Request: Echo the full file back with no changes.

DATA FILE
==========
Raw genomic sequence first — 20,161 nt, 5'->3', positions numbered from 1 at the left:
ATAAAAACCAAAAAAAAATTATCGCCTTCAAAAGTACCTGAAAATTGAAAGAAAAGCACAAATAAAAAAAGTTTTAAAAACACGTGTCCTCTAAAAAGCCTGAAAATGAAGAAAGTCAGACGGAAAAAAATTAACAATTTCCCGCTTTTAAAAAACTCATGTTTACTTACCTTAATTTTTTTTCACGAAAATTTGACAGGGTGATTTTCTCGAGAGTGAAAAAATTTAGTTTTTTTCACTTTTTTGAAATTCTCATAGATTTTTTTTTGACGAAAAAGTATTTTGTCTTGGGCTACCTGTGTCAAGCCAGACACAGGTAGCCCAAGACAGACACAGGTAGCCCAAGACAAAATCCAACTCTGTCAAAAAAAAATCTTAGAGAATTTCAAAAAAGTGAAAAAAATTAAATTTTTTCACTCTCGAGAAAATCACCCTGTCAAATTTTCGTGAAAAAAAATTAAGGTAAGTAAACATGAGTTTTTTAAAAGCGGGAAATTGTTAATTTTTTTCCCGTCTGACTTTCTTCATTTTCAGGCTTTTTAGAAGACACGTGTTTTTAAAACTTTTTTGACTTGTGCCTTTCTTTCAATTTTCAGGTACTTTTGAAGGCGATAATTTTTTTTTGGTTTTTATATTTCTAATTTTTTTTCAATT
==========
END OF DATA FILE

Raw genomic sequence first — 20,161 nt, 5'->3', positions numbered from 1 at the left:
ATAAAAACCAAAAAAAAATTATCGCCTTCAAAAGTACCTGAAAATTGAAAGAAAAGCACAAATAAAAAAAGTTTTAAAAACACGTGTCCTCTAAAAAGCCTGAAAATGAAGAAAGTCAGACGGAAAAAAATTAACAATTTCCCGCTTTTAAAAAACTCATGTTTACTTACCTTAATTTTTTTTCACGAAAATTTGACAGGGTGATTTTCTCGAGAGTGAAAAAATTTAGTTTTTTTCACTTTTTTGAAATTCTCATAGATTTTTTTTTGACGAAAAAGTATTTTGTCTTGGGCTACCTGTGTCAAGCCAGACACAGGTAGCCCAAGACAGACACAGGTAGCCCAAGACAAAATCCAACTCTGTCAAAAAAAAATCTTAGAGAATTTCAAAAAAGTGAAAAAAATTAAATTTTTTCACTCTCGAGAAAATCACCCTGTCAAATTTTCGTGAAAAAAAATTAAGGTAAGTAAACATGAGTTTTTTAAAAGCGGGAAATTGTTAATTTTTTTCCCGTCTGACTTTCTTCATTTTCAGGCTTTTTAGAAGACACGTGTTTTTAAAACTTTTTTGACTTGTGCCTTTCTTTCAATTTTCAGGTACTTTTGAAGGCGATAATTTTTTTTTGGTTTTTATATTTCTAATTTTTTTTCAATT